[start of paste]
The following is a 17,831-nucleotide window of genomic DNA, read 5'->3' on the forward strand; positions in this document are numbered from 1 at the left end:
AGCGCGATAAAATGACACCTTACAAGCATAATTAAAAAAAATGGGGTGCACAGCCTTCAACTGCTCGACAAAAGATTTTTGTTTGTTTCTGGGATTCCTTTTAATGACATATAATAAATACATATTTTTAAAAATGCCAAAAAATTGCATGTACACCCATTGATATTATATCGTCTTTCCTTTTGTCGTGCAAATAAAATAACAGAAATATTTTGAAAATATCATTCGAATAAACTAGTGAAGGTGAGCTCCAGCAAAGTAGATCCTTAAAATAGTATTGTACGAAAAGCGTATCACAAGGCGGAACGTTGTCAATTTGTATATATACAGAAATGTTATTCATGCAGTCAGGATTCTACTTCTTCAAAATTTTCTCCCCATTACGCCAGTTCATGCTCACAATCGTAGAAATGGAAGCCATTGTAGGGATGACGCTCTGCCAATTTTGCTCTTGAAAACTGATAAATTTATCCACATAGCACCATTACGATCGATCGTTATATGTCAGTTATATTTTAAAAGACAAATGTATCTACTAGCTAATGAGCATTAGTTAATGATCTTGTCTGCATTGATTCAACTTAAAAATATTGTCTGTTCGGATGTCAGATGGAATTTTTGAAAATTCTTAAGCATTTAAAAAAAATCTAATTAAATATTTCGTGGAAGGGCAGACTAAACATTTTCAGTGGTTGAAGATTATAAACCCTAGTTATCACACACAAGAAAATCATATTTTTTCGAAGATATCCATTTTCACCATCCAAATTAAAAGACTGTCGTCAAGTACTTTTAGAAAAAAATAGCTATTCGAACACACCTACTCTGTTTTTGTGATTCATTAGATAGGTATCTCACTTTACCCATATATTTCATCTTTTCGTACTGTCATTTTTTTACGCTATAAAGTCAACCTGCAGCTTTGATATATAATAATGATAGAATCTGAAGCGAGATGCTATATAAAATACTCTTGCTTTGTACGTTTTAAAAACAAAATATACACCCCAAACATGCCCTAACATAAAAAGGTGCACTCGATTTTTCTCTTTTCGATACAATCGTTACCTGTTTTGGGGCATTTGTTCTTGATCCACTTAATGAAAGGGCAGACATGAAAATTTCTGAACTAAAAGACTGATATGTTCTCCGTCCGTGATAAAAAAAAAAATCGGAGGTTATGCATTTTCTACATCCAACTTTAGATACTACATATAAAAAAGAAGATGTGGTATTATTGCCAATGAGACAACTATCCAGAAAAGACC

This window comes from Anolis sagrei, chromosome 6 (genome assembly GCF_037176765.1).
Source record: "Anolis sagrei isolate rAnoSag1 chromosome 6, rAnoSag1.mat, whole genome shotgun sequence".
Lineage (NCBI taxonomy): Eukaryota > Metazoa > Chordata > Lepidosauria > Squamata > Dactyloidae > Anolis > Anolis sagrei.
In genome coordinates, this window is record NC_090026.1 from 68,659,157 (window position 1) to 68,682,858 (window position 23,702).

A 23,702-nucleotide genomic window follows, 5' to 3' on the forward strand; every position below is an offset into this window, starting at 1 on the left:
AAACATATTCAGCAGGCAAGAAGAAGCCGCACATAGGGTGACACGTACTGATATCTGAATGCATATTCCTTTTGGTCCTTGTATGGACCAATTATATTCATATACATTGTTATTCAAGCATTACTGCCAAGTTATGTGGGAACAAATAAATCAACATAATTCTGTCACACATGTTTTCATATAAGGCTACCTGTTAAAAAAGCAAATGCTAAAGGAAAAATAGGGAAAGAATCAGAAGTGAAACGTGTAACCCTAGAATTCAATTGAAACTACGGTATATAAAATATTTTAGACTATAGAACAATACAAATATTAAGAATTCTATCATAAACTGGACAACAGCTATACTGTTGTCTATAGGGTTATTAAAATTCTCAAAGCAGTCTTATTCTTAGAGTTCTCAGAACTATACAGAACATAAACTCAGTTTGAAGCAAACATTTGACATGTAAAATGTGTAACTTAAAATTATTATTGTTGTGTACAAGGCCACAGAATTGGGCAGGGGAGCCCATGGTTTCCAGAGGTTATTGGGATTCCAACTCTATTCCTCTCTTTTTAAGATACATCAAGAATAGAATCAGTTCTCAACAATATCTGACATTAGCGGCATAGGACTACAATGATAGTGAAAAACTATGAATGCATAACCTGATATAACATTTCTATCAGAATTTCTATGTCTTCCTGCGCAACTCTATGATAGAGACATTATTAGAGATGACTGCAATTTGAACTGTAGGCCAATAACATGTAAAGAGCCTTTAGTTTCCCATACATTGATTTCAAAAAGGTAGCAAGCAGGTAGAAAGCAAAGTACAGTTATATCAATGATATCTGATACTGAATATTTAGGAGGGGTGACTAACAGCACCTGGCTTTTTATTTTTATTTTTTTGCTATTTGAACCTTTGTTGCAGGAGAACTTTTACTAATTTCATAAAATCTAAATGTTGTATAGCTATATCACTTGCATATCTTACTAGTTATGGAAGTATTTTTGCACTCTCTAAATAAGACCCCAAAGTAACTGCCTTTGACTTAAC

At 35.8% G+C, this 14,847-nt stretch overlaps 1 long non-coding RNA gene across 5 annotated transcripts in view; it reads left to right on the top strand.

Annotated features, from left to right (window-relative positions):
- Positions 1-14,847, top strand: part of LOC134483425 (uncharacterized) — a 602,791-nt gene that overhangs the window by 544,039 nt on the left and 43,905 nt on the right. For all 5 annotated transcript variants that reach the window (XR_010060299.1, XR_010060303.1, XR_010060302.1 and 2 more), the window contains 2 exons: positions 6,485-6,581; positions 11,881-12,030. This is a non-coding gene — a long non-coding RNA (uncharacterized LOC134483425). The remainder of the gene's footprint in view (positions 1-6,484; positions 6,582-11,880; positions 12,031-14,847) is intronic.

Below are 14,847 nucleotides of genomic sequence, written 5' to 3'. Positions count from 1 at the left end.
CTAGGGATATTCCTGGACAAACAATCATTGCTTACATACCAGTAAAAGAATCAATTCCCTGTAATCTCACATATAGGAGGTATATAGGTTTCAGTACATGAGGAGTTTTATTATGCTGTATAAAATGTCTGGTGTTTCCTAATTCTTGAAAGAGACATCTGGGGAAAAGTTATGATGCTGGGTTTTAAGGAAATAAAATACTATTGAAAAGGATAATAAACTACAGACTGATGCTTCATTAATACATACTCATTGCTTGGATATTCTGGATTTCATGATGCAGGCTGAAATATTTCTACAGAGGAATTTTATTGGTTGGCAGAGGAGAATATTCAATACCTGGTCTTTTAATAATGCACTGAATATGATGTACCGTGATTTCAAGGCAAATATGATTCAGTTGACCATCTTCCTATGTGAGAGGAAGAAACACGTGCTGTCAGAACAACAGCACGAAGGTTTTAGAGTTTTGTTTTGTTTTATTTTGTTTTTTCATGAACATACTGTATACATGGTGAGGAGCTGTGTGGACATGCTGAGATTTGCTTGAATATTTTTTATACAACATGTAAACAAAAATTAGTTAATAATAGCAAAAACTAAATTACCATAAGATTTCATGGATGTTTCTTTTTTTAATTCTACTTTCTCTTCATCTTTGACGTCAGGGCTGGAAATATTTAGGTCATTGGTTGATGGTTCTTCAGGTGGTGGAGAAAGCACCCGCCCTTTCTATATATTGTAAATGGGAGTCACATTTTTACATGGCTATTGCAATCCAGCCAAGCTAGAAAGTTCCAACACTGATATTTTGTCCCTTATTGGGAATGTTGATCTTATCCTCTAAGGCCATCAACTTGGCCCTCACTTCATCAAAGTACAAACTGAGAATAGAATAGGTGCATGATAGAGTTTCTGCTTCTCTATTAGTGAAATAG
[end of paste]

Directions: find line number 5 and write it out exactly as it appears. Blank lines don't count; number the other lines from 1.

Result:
Lineage (NCBI taxonomy): Eukaryota > Metazoa > Chordata > Lepidosauria > Squamata > Dactyloidae > Anolis > Anolis sagrei.